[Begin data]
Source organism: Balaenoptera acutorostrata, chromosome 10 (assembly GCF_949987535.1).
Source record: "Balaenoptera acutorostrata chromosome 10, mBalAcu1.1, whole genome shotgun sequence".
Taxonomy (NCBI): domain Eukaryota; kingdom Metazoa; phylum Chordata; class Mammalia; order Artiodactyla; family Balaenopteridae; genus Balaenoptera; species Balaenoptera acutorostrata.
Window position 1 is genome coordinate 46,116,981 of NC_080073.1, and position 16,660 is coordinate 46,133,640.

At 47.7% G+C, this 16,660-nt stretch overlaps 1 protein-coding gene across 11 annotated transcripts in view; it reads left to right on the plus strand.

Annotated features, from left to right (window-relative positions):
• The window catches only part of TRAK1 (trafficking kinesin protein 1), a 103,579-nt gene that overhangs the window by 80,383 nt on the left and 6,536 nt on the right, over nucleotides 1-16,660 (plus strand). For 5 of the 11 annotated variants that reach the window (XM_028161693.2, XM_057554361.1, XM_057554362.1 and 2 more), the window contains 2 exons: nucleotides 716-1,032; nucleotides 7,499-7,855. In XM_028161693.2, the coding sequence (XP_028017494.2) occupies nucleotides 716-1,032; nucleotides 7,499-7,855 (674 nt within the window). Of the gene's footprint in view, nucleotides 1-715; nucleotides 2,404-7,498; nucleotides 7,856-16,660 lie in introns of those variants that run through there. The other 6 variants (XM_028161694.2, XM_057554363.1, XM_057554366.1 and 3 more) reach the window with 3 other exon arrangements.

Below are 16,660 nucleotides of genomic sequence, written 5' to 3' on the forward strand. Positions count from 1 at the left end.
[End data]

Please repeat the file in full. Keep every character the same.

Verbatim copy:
Source organism: Balaenoptera acutorostrata, chromosome 10 (assembly GCF_949987535.1).
Source record: "Balaenoptera acutorostrata chromosome 10, mBalAcu1.1, whole genome shotgun sequence".
Taxonomy (NCBI): domain Eukaryota; kingdom Metazoa; phylum Chordata; class Mammalia; order Artiodactyla; family Balaenopteridae; genus Balaenoptera; species Balaenoptera acutorostrata.
Window position 1 is genome coordinate 46,116,981 of NC_080073.1, and position 16,660 is coordinate 46,133,640.

At 47.7% G+C, this 16,660-nt stretch overlaps 1 protein-coding gene across 11 annotated transcripts in view; it reads left to right on the plus strand.

Annotated features, from left to right (window-relative positions):
• The window catches only part of TRAK1 (trafficking kinesin protein 1), a 103,579-nt gene that overhangs the window by 80,383 nt on the left and 6,536 nt on the right, over nucleotides 1-16,660 (plus strand). For 5 of the 11 annotated variants that reach the window (XM_028161693.2, XM_057554361.1, XM_057554362.1 and 2 more), the window contains 2 exons: nucleotides 716-1,032; nucleotides 7,499-7,855. In XM_028161693.2, the coding sequence (XP_028017494.2) occupies nucleotides 716-1,032; nucleotides 7,499-7,855 (674 nt within the window). Of the gene's footprint in view, nucleotides 1-715; nucleotides 2,404-7,498; nucleotides 7,856-16,660 lie in introns of those variants that run through there. The other 6 variants (XM_028161694.2, XM_057554363.1, XM_057554366.1 and 3 more) reach the window with 3 other exon arrangements.

Below are 16,660 nucleotides of genomic sequence, written 5' to 3' on the forward strand. Positions count from 1 at the left end.